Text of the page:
In his stylish short-story collection, A Life Elsewhere, Nigerian-born Segun Afolabi wrote memorably about life as a newly-arrived asylum seeker.
In Goodbye Lucille, his debut novel, he returns to questions of identity and ethnicity – this time round viewing the world through the eyes of a navel-gazing expat. Vincent, the novel's narrator, is an overweight black freelance photographer who has recently left Kentish Town for Berlin. It's 1985 and, seduced by the city's nightlife, he fritters away his evenings in the company of misfits and chancers, and his days snacking and avoiding work. Not content with his lot, he craves intimacy but can't summon up the requisite energy to commit either to his Seychelloise girlfriend, Lucille, or the many available women who come across his path.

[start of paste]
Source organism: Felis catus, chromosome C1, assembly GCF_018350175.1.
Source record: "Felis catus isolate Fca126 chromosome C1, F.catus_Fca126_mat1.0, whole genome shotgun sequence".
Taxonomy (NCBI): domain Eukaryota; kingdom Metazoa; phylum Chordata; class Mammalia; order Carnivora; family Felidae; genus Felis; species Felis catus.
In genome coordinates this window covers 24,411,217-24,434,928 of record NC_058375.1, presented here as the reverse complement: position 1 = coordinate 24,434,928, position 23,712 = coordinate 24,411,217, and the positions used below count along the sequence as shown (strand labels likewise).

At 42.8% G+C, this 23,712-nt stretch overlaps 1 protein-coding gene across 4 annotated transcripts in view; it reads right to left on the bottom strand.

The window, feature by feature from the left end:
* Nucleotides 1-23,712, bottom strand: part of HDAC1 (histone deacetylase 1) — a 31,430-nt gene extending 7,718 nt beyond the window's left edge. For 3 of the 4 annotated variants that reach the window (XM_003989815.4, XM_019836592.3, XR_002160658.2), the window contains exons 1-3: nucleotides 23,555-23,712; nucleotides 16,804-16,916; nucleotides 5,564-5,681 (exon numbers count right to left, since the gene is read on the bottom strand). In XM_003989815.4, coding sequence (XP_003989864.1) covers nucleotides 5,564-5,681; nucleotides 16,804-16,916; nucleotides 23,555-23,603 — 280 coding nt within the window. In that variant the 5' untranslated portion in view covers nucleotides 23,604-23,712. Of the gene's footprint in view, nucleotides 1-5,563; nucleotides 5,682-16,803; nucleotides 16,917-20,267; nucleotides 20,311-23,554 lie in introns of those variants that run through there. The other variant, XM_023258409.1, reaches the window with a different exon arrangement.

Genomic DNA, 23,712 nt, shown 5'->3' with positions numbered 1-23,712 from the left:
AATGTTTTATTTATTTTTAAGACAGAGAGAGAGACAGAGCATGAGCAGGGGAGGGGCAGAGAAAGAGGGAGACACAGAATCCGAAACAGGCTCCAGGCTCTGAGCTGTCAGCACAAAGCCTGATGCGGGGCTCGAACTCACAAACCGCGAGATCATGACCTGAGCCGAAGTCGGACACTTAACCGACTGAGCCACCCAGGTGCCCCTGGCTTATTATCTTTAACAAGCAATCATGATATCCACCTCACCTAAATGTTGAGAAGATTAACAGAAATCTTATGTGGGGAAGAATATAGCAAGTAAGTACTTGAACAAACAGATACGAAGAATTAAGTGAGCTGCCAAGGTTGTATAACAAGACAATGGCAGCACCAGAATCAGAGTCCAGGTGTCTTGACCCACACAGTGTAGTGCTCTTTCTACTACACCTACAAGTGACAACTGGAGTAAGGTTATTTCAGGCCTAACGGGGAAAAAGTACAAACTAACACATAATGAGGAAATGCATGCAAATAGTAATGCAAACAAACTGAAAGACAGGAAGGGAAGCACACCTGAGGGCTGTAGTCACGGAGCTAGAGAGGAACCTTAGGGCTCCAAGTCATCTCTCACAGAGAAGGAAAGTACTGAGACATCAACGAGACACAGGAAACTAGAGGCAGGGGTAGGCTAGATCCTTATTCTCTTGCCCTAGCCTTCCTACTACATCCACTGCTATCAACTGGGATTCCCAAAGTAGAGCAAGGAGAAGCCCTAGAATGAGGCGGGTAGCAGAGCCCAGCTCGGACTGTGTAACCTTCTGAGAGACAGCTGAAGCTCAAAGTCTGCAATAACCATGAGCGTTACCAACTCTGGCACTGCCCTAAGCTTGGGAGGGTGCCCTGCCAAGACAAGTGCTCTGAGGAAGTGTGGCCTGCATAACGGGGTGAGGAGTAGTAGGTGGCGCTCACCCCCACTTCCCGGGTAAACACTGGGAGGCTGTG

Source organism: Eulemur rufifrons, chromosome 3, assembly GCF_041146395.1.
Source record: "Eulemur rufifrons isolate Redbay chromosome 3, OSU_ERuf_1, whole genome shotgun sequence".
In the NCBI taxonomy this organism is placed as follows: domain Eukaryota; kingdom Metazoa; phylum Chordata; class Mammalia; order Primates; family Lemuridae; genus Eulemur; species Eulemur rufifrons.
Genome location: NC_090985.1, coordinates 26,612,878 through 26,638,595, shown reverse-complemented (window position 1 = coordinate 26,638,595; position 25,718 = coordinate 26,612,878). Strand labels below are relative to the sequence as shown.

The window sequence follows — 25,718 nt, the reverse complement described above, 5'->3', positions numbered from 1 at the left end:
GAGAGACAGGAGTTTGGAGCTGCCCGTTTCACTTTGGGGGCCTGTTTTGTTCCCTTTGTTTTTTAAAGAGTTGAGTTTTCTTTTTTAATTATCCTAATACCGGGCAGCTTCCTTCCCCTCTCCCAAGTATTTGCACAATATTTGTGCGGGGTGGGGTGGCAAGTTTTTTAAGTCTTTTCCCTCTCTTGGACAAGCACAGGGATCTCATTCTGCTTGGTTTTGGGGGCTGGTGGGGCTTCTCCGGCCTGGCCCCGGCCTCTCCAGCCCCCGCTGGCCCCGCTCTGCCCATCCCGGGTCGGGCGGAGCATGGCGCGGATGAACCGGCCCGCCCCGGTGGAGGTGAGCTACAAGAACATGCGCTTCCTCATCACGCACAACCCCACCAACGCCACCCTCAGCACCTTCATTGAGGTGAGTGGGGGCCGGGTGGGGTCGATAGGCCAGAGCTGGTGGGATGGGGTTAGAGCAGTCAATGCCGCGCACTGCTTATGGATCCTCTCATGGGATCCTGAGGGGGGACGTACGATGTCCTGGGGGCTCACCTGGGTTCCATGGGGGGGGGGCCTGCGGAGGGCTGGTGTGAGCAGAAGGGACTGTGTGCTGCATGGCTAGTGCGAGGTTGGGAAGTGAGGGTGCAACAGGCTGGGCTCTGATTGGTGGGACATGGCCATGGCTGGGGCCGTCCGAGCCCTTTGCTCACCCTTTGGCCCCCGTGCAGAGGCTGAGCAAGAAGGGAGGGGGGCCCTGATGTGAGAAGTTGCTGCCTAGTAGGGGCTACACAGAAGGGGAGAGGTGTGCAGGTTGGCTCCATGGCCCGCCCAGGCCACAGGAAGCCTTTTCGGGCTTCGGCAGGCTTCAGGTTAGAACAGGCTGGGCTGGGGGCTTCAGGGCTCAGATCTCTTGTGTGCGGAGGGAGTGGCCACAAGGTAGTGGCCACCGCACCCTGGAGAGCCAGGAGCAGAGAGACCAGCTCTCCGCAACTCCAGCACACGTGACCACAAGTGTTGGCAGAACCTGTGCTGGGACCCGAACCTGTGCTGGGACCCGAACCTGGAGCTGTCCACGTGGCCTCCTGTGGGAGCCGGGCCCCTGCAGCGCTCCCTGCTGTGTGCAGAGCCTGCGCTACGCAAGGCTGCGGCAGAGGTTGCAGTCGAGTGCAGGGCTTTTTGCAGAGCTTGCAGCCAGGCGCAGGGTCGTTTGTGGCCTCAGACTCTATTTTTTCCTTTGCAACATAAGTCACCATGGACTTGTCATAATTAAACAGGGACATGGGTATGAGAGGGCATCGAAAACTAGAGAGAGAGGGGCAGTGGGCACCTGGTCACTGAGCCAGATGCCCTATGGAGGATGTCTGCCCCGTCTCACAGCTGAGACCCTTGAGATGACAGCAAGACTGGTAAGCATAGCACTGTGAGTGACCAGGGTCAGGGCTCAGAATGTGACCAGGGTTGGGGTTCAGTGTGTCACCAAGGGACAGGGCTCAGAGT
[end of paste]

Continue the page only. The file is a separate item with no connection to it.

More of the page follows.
As the novel expands – and the summer hots up – a series of familial crises provokes Vincent to review his troubled past and early years as an adopted child. He complains of moving from "predicament to predicament", but as he meanders from bed to dance-floor to bar, it's hard not to agree with Lucille that he needs to get a grip. Afolabi's interest in the depressed and delusional should make for grim reading, but his supple prose and plain-speaking characters make this portrait of party-time Berlin an unexpectedly involving read.